Once upon a time, finishing university and gaining a degree meant adding invaluable letters to the end of your name, which almost instantly guaranteed you a job. These days, however, prospects for a recent graduate are markedly bleaker.
Rising university places have left more and more of us with degrees, so whilst having a qualification is helpful, it doesn’t complete your CV. Instead, browse current job adverts and the most common prerequisite you’ll read is: “Must have relevant work experience”.
Somehow you’re supposed to have both experience and a degree to qualify for positions, and it’s a situation that’s left thousands of students feeling utterly baffled.
With commitment, though, it’s possible to get the best of both worlds. We’ve put together some top tips on building work experience and earning a degree at the same time, so that you can enter the job market as a fresh-faced but knowledgeable graduate.
If working during university is a financial necessity, remember you don’t have to stick to traditional educational routes. Undertaking an online degree will let you earn necessary qualifications around a full-time job – you’ll be able to manage your debt and have one foot in the door come graduation.
Even if you don’t need the income, there are plenty of other benefits that come with working your way through four years of study. Get a part-time job which gives you responsibilities and the chance to develop new skills, and you’ll have quality work experience to bolster your CV.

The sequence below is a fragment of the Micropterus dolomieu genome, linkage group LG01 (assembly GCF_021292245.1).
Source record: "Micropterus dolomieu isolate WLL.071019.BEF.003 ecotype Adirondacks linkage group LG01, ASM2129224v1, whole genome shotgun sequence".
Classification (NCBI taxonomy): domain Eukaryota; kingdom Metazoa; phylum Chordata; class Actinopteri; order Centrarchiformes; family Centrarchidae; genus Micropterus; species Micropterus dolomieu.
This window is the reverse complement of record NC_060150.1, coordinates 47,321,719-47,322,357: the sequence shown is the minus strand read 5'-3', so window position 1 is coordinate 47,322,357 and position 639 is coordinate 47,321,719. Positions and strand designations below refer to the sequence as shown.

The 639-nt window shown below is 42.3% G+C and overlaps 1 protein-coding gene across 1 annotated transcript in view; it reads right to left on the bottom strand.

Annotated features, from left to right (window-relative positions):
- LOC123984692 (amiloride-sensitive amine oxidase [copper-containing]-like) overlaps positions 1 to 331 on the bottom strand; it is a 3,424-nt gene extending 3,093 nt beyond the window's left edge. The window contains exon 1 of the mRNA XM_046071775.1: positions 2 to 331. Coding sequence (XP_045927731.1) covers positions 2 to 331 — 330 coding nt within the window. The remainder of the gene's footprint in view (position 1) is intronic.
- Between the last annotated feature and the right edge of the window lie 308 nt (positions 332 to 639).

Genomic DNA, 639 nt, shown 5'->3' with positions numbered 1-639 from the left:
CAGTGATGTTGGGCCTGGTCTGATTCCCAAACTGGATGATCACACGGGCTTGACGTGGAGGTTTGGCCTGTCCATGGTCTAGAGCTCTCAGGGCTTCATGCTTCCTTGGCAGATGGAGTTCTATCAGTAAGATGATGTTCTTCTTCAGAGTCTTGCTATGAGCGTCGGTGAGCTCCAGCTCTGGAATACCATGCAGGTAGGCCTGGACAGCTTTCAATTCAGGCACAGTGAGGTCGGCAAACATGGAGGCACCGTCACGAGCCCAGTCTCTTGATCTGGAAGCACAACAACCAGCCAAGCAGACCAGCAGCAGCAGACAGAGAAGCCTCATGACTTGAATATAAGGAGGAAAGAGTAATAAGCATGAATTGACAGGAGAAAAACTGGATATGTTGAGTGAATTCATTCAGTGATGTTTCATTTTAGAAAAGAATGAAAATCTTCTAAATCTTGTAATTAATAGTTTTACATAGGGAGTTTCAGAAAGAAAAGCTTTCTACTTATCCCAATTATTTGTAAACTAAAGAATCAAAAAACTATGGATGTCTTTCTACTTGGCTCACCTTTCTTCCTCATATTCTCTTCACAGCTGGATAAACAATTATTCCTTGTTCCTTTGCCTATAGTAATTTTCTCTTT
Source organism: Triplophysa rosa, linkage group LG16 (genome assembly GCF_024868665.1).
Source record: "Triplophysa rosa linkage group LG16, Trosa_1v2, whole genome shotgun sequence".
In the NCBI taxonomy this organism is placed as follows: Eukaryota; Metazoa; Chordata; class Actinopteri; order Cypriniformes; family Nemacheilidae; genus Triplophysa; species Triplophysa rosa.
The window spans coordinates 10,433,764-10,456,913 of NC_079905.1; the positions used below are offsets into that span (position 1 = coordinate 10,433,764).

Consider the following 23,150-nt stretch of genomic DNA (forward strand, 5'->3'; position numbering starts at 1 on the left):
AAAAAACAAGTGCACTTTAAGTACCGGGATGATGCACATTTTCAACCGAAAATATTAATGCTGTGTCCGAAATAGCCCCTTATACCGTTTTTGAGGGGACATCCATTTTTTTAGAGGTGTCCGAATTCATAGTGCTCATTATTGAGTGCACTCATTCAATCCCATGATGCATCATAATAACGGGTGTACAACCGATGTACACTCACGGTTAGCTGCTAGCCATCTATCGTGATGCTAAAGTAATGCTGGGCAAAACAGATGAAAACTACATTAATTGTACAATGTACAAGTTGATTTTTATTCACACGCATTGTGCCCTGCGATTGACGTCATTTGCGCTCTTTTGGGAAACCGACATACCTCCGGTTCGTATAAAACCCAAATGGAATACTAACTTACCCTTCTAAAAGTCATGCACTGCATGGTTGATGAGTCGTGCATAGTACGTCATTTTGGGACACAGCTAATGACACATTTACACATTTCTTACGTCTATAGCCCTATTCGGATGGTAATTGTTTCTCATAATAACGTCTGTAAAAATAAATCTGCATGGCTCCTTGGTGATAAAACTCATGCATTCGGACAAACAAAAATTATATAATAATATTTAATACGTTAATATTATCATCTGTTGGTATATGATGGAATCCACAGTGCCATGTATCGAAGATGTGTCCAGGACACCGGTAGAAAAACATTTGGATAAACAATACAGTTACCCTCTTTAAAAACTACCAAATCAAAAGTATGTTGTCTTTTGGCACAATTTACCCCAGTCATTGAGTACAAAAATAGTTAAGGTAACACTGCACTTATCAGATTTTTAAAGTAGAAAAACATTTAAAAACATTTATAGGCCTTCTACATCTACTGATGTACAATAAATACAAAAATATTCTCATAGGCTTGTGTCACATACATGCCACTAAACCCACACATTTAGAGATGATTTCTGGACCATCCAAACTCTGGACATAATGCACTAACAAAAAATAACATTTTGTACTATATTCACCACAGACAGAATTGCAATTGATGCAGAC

It’s no easy feat to balance shifts with study sessions and your social life, but once you’ve got it right you’ll graduate with a proven track record of your stellar time management abilities.
Take advantage of internships
A placement with an organisation relevant to your future career plan is the perfect way of gaining work experience. In fact, The Telegraph reported that UK students who completed an internship during their time at university were three times more likely to get top jobs after graduation.
Providing an opportunity to see diverse workplace environments and get a hands-on feel for different jobs, the advantages are clear. The only downside – and it’s a big one – is the pay. Or lack of payment, to be exact.
Most internships are voluntary, and although a rare few offer some compensation, you’ll be lucky to find one that covers travel costs. Your best bet is to ask your university for advice on available funds and managing finances.
Make the most of networking
Studying and partying aside, university is also the perfect place to start networking. Look around – the people sat next to you during classes could one day be your colleagues.
It might seem like jumping the gun, but set up a LinkedIn profile during your last couple of years and follow your fellow students and lecturers. You never know when a connection might come in handy!
Join a society or campus group related to your interests – for example, writing for the student newspaper if you’re keen to pursue journalism – and you’ll meet like-minded individuals. You could find yourself creating a support system that lasts throughout university and your future career.
Although difficult, it is possible to build up relevant work experience whilst studying for a degree. Taking advantage of every opportunity that comes your way – be it part-time employment or a voluntary job – is the most important and useful thing you can do to create a winning CV.